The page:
In general, most insurance policies specify that:
If damage was caused by the non-rectification of a defect you were unaware of, or could not have reasonably been expected to be aware of, then repairs for the resultant damage will be covered.
Claiming due to a known defect
Alternatively, if this same defect is known to have occurred elsewhere in the Strata property, and the defect is known to any one of the owners, the OC Committee, the Strata Manager or the insurer (whether or not a claim has been made), the insurer will not accept any insurance claims for this defect, anywhere in the Strata property.
Why? Essentially, if anyone else knew of the defect, it is no longer considered an unknown defect. Insurers’ are of the view that actions could have been taken to prevent the resultant damage caused by the defect, and therefore the insurer’s “known defects” policy exclusion applies to the claim.
What options do you have if the defect is already known and you cannot make a claim?
If your defect is already known and you cannot claim under your Strata Insurance policy, your next step should be to contact the initial builder to explore rectification.
A common misconception is that you can claim against the contractor’s Builders Warranty Insurance policy. Unfortunately, the name of this policy is a little misleading.
A Builders Warranty Insurance policy will only cover you for losses to a residential property if the builder becomes insolvent, disappears or is deceased within 6 years of performing the works.
HOWEVER, if the builder hasn’t passed away, disappeared or become insolvent, the first step, once isolating where the defect lies, should be to contact the contractor who performed the works in question.
If the response received from the contractor is not satisfactory, and they refuse to complete repairs or rectification works for the defect, you and any other owners may then have grounds to pursue legal action, as the contractors may be in breach of the National Construction Code.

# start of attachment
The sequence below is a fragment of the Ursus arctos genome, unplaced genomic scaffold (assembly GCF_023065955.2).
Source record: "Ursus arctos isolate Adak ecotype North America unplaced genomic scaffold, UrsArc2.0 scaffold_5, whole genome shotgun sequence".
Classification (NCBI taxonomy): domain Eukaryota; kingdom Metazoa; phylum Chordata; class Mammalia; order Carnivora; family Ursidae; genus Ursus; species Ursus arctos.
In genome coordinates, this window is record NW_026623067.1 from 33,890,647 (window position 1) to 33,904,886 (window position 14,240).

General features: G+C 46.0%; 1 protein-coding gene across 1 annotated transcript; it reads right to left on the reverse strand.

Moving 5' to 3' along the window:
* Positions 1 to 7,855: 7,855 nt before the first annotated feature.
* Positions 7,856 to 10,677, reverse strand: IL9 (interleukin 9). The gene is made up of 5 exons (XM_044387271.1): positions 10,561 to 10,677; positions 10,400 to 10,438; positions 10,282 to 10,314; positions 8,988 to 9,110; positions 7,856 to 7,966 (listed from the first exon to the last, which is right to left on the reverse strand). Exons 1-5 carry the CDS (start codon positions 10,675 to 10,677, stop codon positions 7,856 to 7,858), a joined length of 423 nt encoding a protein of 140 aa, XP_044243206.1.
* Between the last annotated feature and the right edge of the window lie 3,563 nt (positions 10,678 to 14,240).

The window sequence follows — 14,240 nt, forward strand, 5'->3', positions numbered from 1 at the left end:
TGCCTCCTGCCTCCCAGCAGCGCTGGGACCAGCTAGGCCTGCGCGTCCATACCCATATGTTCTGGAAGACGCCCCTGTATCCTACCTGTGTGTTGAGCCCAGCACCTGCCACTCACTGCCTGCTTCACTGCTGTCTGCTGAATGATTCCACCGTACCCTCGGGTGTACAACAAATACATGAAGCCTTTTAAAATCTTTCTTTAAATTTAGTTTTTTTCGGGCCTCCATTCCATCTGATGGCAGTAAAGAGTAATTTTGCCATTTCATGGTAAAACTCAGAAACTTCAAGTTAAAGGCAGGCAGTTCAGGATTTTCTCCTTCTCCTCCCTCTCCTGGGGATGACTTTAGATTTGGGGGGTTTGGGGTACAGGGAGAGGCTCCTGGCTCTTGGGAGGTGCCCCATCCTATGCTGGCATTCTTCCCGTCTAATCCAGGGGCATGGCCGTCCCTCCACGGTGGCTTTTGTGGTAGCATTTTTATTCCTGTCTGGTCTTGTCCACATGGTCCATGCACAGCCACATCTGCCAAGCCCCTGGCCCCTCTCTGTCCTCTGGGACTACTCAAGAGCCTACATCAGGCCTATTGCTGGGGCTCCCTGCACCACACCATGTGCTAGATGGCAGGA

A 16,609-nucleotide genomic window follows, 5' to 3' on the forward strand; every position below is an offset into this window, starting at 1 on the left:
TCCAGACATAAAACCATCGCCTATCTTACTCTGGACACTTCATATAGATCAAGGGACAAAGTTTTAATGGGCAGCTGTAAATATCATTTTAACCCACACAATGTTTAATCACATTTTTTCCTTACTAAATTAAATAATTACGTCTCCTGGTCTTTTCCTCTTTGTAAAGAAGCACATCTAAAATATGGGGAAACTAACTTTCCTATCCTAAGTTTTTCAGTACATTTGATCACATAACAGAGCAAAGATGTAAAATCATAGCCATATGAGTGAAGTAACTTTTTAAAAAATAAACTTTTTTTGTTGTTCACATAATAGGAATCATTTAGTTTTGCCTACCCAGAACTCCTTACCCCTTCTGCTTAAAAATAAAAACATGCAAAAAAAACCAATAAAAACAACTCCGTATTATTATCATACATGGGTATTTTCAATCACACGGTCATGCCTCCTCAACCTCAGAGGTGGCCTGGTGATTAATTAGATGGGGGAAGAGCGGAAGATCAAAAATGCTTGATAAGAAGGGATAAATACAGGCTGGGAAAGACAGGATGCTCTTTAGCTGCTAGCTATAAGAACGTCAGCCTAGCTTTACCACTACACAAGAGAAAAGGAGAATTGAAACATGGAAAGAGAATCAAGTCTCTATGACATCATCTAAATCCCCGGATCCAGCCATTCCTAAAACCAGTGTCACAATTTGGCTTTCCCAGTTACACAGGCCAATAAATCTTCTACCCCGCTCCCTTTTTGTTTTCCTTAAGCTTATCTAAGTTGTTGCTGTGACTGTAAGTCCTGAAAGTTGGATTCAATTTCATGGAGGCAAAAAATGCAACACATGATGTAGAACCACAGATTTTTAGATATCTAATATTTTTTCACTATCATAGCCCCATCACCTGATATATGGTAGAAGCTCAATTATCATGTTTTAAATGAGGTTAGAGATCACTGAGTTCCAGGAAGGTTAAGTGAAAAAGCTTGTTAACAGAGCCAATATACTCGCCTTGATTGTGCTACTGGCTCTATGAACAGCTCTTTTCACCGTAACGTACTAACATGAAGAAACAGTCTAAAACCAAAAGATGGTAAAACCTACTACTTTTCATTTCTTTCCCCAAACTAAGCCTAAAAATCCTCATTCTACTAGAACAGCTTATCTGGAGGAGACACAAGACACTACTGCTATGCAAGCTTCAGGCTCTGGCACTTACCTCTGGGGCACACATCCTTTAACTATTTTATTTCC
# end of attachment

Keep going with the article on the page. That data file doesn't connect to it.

Defects – 3 key steps to follow
Inform the right people – If a defect is discovered, the OC and Strata Manager should be informed immediately. Information on the defect can than be communicated to all property owners within the building, giving each the opportunity to repair the defect and prevent resultant damage.
Details – Builders’ / contractors’ details and invoices for any work they carried out should be kept for 6 years following completion. If the OC needs to seek damages to repair a defect, or claim against the contractor’s Builders Warranty Insurance policy, this will prove invaluable.
Communication - Always encourage good communication between the Strata Manager, OC Committee and lot owners. Open and frequent communication will help to ensure that any defect or property issues are identified and dealt with appropriately.
For further advice on navigating insurance claims for property defects, please contact Whitbread’s team of Strata Insurance specialists.
This article was originally featured in Title Magazine.
This insight article is not intended to be personal advice and you should not rely on it as a substitute for any form of personal advice. Please contact Whitbread Associates Pty Ltd ABN 69 005 490 228 Licence Number: 229092 trading as Whitbread Insurance Brokers for further information or refer to our website.